Both pathogenic mutations in the gene and elevated concentrations of the protein will give a-synuclein a propensity to develop a ß-sheet structure. These structures readily polymerize into oligomers and higher-order aggregates, such as the fibrils that are characteristic of Lewy bodies.1 Not only do genetic alterations instigate disease, but a-synuclein aggregation is also worsened by various types of post-translational modifications to the normal protein,[3. A. Oueslati et al., “Role of post-translational modifications in modulating the structure, function and toxicity of a-synuclein: Implications for Parkinson’s disease pathogenesis and therapies,” Prog Brain Res, 183:115-45, 2010.]potentially expanding the number of factors involved in propagating Parkinson’s.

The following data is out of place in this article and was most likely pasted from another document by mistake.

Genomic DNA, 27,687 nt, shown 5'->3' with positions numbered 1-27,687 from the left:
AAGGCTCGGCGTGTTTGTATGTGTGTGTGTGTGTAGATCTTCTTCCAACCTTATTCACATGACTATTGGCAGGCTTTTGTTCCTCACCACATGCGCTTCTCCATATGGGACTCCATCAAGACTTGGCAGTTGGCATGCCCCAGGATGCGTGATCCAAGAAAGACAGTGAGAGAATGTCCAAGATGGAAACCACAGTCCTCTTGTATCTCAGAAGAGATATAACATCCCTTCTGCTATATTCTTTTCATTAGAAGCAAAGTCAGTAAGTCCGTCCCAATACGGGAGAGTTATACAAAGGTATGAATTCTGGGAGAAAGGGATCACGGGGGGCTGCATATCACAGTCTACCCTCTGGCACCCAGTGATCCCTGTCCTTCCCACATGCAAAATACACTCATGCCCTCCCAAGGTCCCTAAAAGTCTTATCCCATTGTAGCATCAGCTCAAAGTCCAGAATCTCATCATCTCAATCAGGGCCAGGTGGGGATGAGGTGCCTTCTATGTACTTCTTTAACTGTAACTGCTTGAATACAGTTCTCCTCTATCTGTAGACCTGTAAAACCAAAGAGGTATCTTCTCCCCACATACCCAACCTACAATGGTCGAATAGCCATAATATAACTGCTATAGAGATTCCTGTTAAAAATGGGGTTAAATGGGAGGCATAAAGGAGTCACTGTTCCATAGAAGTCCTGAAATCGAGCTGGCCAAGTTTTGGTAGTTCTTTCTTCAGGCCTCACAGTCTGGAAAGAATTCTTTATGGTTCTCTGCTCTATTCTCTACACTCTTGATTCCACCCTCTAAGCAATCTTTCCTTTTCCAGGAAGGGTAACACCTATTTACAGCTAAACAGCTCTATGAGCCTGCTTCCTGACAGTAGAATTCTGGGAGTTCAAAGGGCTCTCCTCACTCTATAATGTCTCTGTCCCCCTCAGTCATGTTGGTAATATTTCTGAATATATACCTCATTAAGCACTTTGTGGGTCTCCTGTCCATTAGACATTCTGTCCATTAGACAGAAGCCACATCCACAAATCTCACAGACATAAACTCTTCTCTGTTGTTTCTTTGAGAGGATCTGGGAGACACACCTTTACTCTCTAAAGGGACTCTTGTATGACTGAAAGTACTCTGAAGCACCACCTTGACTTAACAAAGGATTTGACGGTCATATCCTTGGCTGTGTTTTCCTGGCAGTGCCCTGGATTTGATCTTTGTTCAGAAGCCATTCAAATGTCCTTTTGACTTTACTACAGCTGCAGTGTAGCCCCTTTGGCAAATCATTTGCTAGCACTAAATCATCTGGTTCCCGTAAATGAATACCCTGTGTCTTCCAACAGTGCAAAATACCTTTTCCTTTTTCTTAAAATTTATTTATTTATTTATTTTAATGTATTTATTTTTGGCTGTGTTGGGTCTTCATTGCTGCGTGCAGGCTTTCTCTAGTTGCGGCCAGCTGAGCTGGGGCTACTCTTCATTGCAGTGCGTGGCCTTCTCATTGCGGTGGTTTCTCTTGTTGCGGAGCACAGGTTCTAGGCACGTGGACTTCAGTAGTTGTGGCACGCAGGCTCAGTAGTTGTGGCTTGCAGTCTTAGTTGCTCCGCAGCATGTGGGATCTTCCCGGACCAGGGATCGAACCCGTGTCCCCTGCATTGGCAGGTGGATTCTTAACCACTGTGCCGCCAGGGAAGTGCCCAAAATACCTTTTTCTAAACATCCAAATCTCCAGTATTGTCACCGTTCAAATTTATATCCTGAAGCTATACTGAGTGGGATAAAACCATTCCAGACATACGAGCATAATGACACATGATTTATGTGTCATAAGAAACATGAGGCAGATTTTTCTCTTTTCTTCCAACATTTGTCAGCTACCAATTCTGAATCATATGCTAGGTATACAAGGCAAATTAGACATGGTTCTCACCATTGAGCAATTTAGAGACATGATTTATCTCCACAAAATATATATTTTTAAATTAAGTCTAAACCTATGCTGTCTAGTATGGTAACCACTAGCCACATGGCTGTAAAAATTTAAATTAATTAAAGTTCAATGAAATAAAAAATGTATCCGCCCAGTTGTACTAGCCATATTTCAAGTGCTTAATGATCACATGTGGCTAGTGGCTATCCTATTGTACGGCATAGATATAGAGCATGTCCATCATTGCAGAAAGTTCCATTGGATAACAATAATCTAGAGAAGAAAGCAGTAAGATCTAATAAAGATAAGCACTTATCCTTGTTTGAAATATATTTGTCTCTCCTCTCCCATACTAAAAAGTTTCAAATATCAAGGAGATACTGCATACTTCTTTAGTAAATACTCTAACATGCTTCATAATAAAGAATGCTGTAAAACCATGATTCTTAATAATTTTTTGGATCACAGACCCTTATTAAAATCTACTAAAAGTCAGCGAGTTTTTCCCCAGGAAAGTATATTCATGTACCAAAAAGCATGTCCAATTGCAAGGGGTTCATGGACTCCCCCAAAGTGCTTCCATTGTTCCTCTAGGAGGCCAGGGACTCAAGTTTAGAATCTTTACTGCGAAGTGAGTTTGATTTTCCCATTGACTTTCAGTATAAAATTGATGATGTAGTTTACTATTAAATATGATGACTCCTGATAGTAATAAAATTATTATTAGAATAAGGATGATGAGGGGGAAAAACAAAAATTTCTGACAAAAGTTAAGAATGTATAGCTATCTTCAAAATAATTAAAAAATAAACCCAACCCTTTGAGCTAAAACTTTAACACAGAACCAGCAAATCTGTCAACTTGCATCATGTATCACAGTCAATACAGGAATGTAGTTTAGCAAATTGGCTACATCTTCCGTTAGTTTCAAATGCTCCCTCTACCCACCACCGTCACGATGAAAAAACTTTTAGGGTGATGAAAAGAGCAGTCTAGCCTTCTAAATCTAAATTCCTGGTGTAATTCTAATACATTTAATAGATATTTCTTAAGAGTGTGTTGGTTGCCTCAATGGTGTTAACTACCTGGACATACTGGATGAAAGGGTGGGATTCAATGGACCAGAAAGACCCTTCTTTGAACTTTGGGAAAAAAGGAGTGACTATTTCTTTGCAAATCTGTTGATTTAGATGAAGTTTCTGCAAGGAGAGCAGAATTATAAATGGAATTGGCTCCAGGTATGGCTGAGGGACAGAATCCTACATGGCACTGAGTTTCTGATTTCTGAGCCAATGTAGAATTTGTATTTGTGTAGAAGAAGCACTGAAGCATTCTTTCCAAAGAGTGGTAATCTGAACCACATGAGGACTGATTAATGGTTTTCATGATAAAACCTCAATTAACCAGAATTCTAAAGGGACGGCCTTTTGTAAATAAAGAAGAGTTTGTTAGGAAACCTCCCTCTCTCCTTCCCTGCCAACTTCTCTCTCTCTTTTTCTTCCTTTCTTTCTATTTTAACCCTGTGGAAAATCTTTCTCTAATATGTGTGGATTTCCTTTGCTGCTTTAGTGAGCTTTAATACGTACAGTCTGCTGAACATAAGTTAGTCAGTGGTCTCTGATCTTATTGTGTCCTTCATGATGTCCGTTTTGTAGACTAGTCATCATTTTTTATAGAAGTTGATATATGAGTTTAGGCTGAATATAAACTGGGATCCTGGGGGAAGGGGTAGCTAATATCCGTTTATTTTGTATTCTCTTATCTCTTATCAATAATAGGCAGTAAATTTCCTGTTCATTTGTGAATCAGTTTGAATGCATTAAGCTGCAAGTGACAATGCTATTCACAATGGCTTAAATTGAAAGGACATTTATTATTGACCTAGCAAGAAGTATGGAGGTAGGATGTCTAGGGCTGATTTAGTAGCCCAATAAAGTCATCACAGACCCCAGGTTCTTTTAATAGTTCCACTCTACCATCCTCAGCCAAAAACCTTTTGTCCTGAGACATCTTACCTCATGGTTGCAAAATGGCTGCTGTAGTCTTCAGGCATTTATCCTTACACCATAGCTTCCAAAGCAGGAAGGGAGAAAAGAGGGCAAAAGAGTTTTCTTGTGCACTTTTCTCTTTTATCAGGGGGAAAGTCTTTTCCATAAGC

Parkinson’s researchers began to look beyond the genes that code for a-synuclein. For example, when investigators inhibited mitochondrial complex I—a protein critical to the mitochondrial electron transport that powers the cell—a-synuclein began to form aggregates and became toxic to the cell. The results suggested that disrupted mitochondria might themselves spur a-synuclein bundle formation and, in theory, also cause Parkinson’s disease.[4. R. Banerjee et al., “Mitochondrial dysfunction in the limelight of Parkinson’s disease pathogenesis,” Biochim Biophys Acta, 1792:651-63, 2009.]